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The Spy Who Came in from the Cold (1965)
August 22, 2015, 6:00 pm
Filed under: Reviews | Tags: , ,

Director: Martin Ritt
4 Stars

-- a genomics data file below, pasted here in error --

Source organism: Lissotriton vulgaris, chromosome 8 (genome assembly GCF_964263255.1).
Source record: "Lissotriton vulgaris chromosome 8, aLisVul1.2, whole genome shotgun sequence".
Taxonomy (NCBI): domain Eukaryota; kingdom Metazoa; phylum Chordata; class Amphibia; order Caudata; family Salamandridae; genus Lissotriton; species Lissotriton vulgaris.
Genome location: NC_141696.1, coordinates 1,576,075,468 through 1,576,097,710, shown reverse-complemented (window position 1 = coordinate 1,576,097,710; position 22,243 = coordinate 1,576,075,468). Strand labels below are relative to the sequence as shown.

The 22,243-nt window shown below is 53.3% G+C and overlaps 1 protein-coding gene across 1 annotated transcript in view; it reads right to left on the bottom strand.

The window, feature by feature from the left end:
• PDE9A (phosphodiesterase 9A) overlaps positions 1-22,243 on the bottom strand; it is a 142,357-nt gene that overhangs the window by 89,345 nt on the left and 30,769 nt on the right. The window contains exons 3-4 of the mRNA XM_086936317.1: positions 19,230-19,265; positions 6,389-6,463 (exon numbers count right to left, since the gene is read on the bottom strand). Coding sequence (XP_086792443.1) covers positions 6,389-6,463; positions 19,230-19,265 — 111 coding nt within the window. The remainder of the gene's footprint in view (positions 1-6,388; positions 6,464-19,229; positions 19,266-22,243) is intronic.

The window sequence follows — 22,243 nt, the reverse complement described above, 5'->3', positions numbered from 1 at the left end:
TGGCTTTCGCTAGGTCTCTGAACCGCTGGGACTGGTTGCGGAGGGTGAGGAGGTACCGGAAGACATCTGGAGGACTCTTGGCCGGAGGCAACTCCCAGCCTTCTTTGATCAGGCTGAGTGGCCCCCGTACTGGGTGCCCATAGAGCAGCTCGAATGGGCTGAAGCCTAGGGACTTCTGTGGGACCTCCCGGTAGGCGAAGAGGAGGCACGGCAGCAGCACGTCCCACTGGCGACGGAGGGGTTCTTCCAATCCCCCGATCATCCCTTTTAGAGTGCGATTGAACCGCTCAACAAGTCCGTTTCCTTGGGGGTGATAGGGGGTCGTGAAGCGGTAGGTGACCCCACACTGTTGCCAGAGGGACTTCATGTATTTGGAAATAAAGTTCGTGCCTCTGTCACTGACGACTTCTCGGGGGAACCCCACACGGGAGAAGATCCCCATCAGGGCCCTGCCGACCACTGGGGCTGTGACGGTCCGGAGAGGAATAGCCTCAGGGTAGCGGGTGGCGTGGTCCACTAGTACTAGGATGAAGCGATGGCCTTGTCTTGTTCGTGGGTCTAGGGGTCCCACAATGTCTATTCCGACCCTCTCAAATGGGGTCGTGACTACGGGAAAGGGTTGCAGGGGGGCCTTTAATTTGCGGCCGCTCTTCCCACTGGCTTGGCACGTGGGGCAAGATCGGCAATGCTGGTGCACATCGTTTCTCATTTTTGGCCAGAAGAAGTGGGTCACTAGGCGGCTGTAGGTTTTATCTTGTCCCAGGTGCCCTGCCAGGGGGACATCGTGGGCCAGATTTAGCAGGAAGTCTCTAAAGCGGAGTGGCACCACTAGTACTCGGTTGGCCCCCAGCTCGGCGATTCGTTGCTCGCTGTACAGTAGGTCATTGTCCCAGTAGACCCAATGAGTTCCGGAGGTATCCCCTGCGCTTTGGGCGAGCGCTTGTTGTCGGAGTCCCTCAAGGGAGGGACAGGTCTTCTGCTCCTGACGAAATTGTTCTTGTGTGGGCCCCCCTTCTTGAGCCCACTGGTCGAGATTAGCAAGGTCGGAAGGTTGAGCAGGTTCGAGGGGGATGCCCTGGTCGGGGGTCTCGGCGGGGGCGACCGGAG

The Spy Who Came in from the ColdIn 1959, Richard Burton and Claire Bloom starred in Look Back in Anger, one of the seminal “Angry Young Men” films. Shot by Oswald Morris, the film dealt with a young man’s disillusionment with middle class values, suggesting that British society had become seriously ill. It seems like no coincidence that Burton, Bloom, and Morris were paired again for this adaptation of John le Carré’s The Spy Who Came in from the Cold, his first best-seller. As with the trend of counter-culture British films released in the late 1950s and early 1960s, this Cold War spy picture is equally disenfranchised, with communists and capitalists alike having their feet held to the fire. When it is a necessity to be no less brutal than one’s enemy, then where is the line between good and evil drawn? Burton plays Alec Leamas, an aging British agent who is not fond of absolutes–when asked about subjects such as his religion, he angrily responds that he’s simply “a man.” Save for the occasional outburst in the first half, the performance is a still one, a nicely accomplished feat of restraint that matches director Martin Ritt’s chilly tone.

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